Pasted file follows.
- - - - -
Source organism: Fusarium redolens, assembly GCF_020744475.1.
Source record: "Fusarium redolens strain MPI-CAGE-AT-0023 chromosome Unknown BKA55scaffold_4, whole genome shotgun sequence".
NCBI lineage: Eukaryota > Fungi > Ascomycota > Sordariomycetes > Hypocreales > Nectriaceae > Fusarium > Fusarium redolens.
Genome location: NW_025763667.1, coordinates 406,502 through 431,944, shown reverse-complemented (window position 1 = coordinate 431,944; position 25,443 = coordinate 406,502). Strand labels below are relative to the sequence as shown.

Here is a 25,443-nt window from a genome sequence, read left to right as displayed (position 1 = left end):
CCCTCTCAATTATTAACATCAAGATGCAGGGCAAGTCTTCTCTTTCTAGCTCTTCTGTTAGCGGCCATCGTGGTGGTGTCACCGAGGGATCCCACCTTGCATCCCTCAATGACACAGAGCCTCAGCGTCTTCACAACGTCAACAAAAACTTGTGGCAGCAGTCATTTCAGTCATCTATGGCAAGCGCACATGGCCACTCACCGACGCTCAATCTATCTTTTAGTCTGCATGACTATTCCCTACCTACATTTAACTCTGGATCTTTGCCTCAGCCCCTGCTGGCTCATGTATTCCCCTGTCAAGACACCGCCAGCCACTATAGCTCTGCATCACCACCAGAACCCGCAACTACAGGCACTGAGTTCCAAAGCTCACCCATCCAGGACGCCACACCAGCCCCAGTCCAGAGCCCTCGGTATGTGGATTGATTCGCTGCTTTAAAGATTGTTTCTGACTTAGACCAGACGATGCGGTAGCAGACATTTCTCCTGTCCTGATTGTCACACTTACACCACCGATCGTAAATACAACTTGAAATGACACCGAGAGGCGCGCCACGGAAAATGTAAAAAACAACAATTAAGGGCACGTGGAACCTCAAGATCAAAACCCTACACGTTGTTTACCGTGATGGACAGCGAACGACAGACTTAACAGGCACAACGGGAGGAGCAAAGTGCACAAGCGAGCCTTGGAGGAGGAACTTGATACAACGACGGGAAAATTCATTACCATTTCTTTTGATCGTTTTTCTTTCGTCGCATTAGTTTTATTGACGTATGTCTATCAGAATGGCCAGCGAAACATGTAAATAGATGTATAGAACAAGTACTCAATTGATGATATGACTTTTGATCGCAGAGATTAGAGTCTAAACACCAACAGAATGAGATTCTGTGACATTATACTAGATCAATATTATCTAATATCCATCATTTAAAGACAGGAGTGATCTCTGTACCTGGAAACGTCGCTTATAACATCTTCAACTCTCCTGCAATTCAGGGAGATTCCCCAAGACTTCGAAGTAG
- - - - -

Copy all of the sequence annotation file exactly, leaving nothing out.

Source organism: Fusarium redolens, assembly GCF_020744475.1.
Source record: "Fusarium redolens strain MPI-CAGE-AT-0023 chromosome Unknown BKA55scaffold_4, whole genome shotgun sequence".
NCBI lineage: Eukaryota > Fungi > Ascomycota > Sordariomycetes > Hypocreales > Nectriaceae > Fusarium > Fusarium redolens.
Genome location: NW_025763667.1, coordinates 406,502 through 431,944, shown reverse-complemented (window position 1 = coordinate 431,944; position 25,443 = coordinate 406,502). Strand labels below are relative to the sequence as shown.

Here is a 25,443-nt window from a genome sequence, read left to right as displayed (position 1 = left end):
CCCTCTCAATTATTAACATCAAGATGCAGGGCAAGTCTTCTCTTTCTAGCTCTTCTGTTAGCGGCCATCGTGGTGGTGTCACCGAGGGATCCCACCTTGCATCCCTCAATGACACAGAGCCTCAGCGTCTTCACAACGTCAACAAAAACTTGTGGCAGCAGTCATTTCAGTCATCTATGGCAAGCGCACATGGCCACTCACCGACGCTCAATCTATCTTTTAGTCTGCATGACTATTCCCTACCTACATTTAACTCTGGATCTTTGCCTCAGCCCCTGCTGGCTCATGTATTCCCCTGTCAAGACACCGCCAGCCACTATAGCTCTGCATCACCACCAGAACCCGCAACTACAGGCACTGAGTTCCAAAGCTCACCCATCCAGGACGCCACACCAGCCCCAGTCCAGAGCCCTCGGTATGTGGATTGATTCGCTGCTTTAAAGATTGTTTCTGACTTAGACCAGACGATGCGGTAGCAGACATTTCTCCTGTCCTGATTGTCACACTTACACCACCGATCGTAAATACAACTTGAAATGACACCGAGAGGCGCGCCACGGAAAATGTAAAAAACAACAATTAAGGGCACGTGGAACCTCAAGATCAAAACCCTACACGTTGTTTACCGTGATGGACAGCGAACGACAGACTTAACAGGCACAACGGGAGGAGCAAAGTGCACAAGCGAGCCTTGGAGGAGGAACTTGATACAACGACGGGAAAATTCATTACCATTTCTTTTGATCGTTTTTCTTTCGTCGCATTAGTTTTATTGACGTATGTCTATCAGAATGGCCAGCGAAACATGTAAATAGATGTATAGAACAAGTACTCAATTGATGATATGACTTTTGATCGCAGAGATTAGAGTCTAAACACCAACAGAATGAGATTCTGTGACATTATACTAGATCAATATTATCTAATATCCATCATTTAAAGACAGGAGTGATCTCTGTACCTGGAAACGTCGCTTATAACATCTTCAACTCTCCTGCAATTCAGGGAGATTCCCCAAGACTTCGAAGTAG